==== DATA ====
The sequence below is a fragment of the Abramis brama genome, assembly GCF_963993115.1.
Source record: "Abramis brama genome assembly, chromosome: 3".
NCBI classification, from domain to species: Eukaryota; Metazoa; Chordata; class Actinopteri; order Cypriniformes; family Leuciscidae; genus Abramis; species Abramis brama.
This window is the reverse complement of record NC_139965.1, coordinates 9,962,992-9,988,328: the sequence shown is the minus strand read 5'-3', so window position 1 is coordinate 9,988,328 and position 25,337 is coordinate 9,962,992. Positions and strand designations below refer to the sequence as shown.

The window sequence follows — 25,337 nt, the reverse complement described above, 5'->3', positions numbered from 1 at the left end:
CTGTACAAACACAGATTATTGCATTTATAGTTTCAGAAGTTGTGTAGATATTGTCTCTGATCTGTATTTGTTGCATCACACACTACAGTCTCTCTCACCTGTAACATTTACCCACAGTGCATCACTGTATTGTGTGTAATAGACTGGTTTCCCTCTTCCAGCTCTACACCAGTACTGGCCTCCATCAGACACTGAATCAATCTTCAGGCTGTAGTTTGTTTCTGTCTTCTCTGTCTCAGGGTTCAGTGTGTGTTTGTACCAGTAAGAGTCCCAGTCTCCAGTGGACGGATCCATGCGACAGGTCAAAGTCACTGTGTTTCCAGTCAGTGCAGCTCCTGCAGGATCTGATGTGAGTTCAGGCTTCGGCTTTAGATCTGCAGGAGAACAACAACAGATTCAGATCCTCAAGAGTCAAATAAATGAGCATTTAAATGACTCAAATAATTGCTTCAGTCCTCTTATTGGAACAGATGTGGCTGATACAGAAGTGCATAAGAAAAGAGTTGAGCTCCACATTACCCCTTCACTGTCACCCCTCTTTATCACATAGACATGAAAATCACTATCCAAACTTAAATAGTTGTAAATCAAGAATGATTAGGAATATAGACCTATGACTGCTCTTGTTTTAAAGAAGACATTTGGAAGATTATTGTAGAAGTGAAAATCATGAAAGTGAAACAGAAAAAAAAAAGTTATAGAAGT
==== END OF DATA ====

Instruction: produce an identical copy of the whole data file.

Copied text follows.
The sequence below is a fragment of the Abramis brama genome, assembly GCF_963993115.1.
Source record: "Abramis brama genome assembly, chromosome: 3".
NCBI classification, from domain to species: Eukaryota; Metazoa; Chordata; class Actinopteri; order Cypriniformes; family Leuciscidae; genus Abramis; species Abramis brama.
This window is the reverse complement of record NC_139965.1, coordinates 9,962,992-9,988,328: the sequence shown is the minus strand read 5'-3', so window position 1 is coordinate 9,988,328 and position 25,337 is coordinate 9,962,992. Positions and strand designations below refer to the sequence as shown.

The window sequence follows — 25,337 nt, the reverse complement described above, 5'->3', positions numbered from 1 at the left end:
CTGTACAAACACAGATTATTGCATTTATAGTTTCAGAAGTTGTGTAGATATTGTCTCTGATCTGTATTTGTTGCATCACACACTACAGTCTCTCTCACCTGTAACATTTACCCACAGTGCATCACTGTATTGTGTGTAATAGACTGGTTTCCCTCTTCCAGCTCTACACCAGTACTGGCCTCCATCAGACACTGAATCAATCTTCAGGCTGTAGTTTGTTTCTGTCTTCTCTGTCTCAGGGTTCAGTGTGTGTTTGTACCAGTAAGAGTCCCAGTCTCCAGTGGACGGATCCATGCGACAGGTCAAAGTCACTGTGTTTCCAGTCAGTGCAGCTCCTGCAGGATCTGATGTGAGTTCAGGCTTCGGCTTTAGATCTGCAGGAGAACAACAACAGATTCAGATCCTCAAGAGTCAAATAAATGAGCATTTAAATGACTCAAATAATTGCTTCAGTCCTCTTATTGGAACAGATGTGGCTGATACAGAAGTGCATAAGAAAAGAGTTGAGCTCCACATTACCCCTTCACTGTCACCCCTCTTTATCACATAGACATGAAAATCACTATCCAAACTTAAATAGTTGTAAATCAAGAATGATTAGGAATATAGACCTATGACTGCTCTTGTTTTAAAGAAGACATTTGGAAGATTATTGTAGAAGTGAAAATCATGAAAGTGAAACAGAAAAAAAAAAGTTATAGAAGT